In coming to terms this week with Adam LaRoche, the Nationals were able to cross off one of their big offseason needs: a first baseman to replace Adam Dunn. They had already crossed off their need for a power-hitting outfielder with Jayson Werth. And they previously addressed needs off the bench (Rick Ankiel, Matt Stairs) and in the bullpen (Henry Rodriguez, Rule 5 draftee Elvin Ramirez).
So, what's left for the Nats to do before pitchers and catchers report to Space Coast Stadium on February 15?
Let's run through the remaining areas of need heading into the offseason's final month...
I suppose this is always going to be a need. Every GM in baseball says he's always looking for more pitching. Well, maybe not the guys in Philadelphia (Ruben Amaro Jr.) or San Francisco (Brian Sabean). Mike Rizzo would certainly say he's looking for more pitching. Whether he actually acquires any before spring training remains to be seen.
There are essentially three remaining avenues for the Nationals to pick up a starter: 1) Sign a high-tier free agent, 2) Trade for an established guy, or 3) Sign an affordable pitcher off the scrap heap.
Carl Pavano is the only high-tier free agent left on the market, and though the Nats have been connected to the right-hander all winter, I've never believed he was likely to land here. Team officials have been reluctant all along to give the 35-year-old a multi-year deal, and Pavano has preferred all along to stay with the Twins (who have a standing, two-year offer on the table).
As for trade possibilities, Rizzo obviously has been working that market all winter and tried to pull out all the stops to acquire Zack Greinke from the Royals before the right-hander exercised his right to block a trade and wound up going to Milwaukee instead. Could Rizzo swing a deal for Matt Garza? Maybe, though again the price will be high and indications out of Tampa Bay are that Garza is more likely to be dealt in midsummer than midwinter.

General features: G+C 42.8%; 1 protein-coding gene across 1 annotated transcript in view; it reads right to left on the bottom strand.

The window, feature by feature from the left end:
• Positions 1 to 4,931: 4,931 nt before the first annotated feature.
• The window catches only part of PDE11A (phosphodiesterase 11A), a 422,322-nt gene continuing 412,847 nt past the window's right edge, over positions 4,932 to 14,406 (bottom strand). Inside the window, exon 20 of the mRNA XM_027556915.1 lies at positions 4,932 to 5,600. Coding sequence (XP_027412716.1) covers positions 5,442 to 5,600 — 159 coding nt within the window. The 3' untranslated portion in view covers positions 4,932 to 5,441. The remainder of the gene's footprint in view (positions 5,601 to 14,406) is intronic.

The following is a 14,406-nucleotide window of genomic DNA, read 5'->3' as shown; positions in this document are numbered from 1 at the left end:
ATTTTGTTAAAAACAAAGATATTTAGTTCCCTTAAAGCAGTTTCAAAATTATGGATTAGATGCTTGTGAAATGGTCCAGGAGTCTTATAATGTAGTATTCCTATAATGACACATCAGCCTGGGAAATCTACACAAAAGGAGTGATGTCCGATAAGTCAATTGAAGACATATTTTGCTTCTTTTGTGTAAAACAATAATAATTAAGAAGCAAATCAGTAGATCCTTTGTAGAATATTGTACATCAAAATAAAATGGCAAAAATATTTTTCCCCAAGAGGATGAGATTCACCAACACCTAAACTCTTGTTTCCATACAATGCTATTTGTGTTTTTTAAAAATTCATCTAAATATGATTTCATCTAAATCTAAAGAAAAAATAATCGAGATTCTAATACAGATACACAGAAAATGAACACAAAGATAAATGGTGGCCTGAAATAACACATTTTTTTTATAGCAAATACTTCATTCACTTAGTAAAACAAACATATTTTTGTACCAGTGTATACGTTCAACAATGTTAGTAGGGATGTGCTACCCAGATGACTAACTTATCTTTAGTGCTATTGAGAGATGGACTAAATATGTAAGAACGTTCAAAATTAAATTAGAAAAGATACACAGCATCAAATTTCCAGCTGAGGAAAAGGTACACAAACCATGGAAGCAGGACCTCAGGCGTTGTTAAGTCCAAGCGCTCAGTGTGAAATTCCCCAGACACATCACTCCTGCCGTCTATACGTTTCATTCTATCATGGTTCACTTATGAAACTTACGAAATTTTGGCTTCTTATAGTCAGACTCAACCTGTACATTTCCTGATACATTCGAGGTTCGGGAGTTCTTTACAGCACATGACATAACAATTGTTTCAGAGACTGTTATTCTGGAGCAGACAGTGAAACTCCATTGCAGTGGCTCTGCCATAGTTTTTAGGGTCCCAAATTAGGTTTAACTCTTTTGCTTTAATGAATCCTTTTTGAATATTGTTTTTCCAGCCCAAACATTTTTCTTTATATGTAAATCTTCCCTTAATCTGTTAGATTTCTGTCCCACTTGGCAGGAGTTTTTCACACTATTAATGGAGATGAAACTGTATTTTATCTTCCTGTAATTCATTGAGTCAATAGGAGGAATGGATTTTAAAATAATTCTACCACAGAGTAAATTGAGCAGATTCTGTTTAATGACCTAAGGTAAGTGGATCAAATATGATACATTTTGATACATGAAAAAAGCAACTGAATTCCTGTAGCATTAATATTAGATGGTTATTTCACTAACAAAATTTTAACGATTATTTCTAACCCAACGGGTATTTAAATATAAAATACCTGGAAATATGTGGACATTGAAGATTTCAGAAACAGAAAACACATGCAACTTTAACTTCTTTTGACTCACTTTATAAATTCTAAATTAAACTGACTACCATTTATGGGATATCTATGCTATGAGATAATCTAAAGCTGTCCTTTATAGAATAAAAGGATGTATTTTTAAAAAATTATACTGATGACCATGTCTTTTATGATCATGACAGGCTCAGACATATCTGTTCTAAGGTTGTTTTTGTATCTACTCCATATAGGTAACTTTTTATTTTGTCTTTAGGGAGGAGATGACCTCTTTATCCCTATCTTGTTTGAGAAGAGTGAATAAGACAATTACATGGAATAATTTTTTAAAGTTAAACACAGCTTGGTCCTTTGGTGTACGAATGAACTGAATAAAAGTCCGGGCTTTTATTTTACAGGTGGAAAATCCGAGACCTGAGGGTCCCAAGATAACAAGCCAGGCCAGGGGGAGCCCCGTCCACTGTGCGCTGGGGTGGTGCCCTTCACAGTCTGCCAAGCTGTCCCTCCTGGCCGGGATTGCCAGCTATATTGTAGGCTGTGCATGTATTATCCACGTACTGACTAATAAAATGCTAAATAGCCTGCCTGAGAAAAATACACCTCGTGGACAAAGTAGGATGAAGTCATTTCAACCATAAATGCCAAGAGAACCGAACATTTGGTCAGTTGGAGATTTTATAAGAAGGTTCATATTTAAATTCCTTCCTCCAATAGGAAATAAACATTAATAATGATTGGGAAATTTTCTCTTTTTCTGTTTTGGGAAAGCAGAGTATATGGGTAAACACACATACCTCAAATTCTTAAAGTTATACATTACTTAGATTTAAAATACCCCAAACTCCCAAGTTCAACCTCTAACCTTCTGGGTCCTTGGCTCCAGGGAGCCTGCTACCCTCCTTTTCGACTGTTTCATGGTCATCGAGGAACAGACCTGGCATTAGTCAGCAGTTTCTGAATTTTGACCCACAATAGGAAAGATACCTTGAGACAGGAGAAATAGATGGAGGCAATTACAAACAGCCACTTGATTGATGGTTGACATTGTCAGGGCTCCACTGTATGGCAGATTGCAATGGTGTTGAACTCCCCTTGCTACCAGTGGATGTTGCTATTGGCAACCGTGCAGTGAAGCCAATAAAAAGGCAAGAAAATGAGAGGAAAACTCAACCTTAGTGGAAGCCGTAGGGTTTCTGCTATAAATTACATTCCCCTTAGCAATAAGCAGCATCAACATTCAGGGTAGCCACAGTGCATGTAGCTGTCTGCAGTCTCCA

That leaves the scrap heap, which isn't entirely a fair term because there are some quality arms available. They just all have a red flag or two dangling from their neck because of injuries or declining performances or something else. Names still on the market include: Jeff Francis, Brian Bannister, Doug Davis, Kevin Millwood, Brad Penny and Freddy Garcia. The Nationals have to decide whether any of those pitchers are better options than what they already have in-house.
The Nationals certainly could go into spring training with their bullpen as-is. There are already more than seven worthy candidates in Drew Storen, Tyler Clippard, Sean Burnett, Doug Slaten, Henry Rodriguez, Collin Balester, Craig Stammen and Elvin Ramirez (plus minor-leaguers Adam Carr, Cole Kimball and Atahualpa Severino).
But you get the feeling Rizzo and Jim Riggleman still would like to add a veteran who could close if needed or at least pitch in a setup role. Again, there are several available names still on the free agent market: Brian Fuentes, Chad Qualls, Jon Rauch, Rafael Soriano (doubtful, since he's a Type A free agent and would cost a draft pick).
Barring a trade, the Nationals are committed to starting 2011 with Danny Espinosa at second base. His job is probably even more secure than Ian Desmond's was a year ago. But you always want to have a fall-back plan in case things don't work out, and the Nats' current fall-back option at second base is Alberto Gonzalez.
That's not going to cut it, so Rizzo is still interested in picking up a veteran infielder who could take over if Espinosa is deemed "not ready" for a starting job in the big leagues. Who's still out there? David Eckstein, Willie Bloomquist and Jerry Hairston, among others.